According to a Reuters report, Delta's Chief Financial Officer Edward Bastian said the bankrupt airline may sell its regional carrier Comair to help raise money during restructuring. This latest development comes just a few days after Delta and its pilots union were sharply criticized by an arbitrator for failing to resolve their differences.
Comair, which is wholly owned by Delta, and operates more than 1,000 daily flights to 115 cities in the U.S., Canada, and the Bahamas, appears to be having labor problems that parallel Delta's own. It says it needs $42.3 million in annual cost cuts, and is asking for $8.9 million from its 970 flight attendants. Unfortunately for the attendants, this translates to about $10,880 in salary reductions, a considerable amount for people making an average annual salary of $28,000. Not surprisingly, the flight attendants have authorized a strike if Comair decides to cut their pay.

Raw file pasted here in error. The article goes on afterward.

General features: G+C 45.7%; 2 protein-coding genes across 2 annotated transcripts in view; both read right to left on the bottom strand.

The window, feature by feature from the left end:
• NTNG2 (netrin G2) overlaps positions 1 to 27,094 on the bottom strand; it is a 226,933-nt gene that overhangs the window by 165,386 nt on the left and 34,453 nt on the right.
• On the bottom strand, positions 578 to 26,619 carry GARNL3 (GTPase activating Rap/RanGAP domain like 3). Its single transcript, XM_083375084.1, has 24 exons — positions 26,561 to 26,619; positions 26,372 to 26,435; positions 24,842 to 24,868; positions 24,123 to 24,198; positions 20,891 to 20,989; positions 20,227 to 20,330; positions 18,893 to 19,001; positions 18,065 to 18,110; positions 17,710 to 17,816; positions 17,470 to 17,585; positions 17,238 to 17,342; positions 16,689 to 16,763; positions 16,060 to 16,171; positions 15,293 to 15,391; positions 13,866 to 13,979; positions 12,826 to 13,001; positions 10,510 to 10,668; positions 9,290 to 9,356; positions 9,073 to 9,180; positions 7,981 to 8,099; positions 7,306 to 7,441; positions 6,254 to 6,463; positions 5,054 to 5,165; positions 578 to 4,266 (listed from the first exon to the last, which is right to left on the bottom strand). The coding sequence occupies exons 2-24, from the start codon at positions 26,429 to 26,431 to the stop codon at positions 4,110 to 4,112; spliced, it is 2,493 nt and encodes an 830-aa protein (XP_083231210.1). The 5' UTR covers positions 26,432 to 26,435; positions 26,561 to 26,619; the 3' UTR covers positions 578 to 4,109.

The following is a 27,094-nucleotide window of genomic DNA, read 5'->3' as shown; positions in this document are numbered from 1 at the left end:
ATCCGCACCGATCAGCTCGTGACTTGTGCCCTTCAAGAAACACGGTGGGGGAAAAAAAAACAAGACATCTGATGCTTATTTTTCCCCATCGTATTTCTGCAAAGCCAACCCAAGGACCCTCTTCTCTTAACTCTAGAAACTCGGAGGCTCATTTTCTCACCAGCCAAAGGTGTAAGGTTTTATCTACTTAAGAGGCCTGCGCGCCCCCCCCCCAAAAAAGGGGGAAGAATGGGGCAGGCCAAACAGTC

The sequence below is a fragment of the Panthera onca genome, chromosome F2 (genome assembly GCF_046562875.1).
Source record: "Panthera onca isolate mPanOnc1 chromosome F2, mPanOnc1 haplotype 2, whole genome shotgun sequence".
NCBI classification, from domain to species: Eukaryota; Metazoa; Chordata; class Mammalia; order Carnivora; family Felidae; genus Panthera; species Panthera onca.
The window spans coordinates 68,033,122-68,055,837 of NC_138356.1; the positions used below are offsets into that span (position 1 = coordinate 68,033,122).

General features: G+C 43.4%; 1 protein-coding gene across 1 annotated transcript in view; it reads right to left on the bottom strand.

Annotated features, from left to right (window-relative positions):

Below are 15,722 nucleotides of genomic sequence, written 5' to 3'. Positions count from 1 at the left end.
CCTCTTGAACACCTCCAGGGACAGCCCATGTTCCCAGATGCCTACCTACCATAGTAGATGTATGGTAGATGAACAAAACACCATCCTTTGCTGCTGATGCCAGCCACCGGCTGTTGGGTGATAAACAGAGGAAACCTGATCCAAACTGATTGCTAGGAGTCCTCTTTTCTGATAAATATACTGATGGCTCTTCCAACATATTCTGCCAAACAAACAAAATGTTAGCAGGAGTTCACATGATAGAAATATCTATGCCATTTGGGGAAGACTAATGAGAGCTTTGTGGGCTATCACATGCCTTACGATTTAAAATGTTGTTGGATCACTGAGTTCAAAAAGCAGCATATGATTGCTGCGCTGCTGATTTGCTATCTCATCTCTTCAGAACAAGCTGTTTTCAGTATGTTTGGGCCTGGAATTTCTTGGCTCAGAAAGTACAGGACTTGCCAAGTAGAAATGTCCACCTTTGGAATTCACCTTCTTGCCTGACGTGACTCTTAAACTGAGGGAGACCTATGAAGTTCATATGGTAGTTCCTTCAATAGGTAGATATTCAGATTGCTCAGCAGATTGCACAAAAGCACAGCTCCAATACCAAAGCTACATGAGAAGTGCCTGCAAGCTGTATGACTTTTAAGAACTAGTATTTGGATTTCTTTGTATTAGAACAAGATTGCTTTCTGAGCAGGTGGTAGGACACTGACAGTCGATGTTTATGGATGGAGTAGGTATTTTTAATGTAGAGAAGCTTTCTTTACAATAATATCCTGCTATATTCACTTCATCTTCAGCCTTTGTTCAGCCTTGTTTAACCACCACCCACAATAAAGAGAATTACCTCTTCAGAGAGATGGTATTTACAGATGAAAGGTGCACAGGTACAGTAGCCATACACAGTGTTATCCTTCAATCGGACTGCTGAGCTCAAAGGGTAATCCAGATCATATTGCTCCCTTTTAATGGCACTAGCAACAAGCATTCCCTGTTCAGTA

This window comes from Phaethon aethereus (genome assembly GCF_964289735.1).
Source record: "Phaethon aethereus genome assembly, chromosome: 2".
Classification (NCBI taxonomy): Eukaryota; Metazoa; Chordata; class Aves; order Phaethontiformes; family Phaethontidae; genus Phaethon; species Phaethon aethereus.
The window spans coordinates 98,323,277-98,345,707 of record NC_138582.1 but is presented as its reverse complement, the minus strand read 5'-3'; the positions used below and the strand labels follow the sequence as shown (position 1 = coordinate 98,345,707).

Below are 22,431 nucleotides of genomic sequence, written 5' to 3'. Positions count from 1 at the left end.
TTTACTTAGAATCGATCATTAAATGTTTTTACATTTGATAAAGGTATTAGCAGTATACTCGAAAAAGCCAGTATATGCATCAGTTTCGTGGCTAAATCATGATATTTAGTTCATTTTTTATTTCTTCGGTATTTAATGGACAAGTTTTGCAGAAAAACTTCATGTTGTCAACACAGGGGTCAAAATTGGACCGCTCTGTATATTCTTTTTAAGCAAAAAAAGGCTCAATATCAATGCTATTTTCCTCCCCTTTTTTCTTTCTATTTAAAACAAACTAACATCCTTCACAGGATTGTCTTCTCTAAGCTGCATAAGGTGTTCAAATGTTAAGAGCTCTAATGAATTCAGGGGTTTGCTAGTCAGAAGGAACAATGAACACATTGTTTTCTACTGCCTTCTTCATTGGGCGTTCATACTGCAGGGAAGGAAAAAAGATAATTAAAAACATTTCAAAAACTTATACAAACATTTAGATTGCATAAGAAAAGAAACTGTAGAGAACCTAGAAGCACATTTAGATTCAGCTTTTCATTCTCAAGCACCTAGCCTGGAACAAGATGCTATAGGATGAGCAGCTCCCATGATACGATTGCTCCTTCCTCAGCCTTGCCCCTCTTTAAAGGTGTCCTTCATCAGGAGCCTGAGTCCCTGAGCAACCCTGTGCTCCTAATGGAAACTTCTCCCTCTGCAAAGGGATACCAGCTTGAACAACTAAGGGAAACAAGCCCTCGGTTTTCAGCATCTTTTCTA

All of this does not bode well for the traveling public, which would certainly suffer if Comair stops flying due to a walkout. Likewise, Delta might benefit financially by selling Comair, but without its regional carrier, will Delta's flight map shrink so that loyal passengers are forced to look elsewhere for those 1,000 daily flights?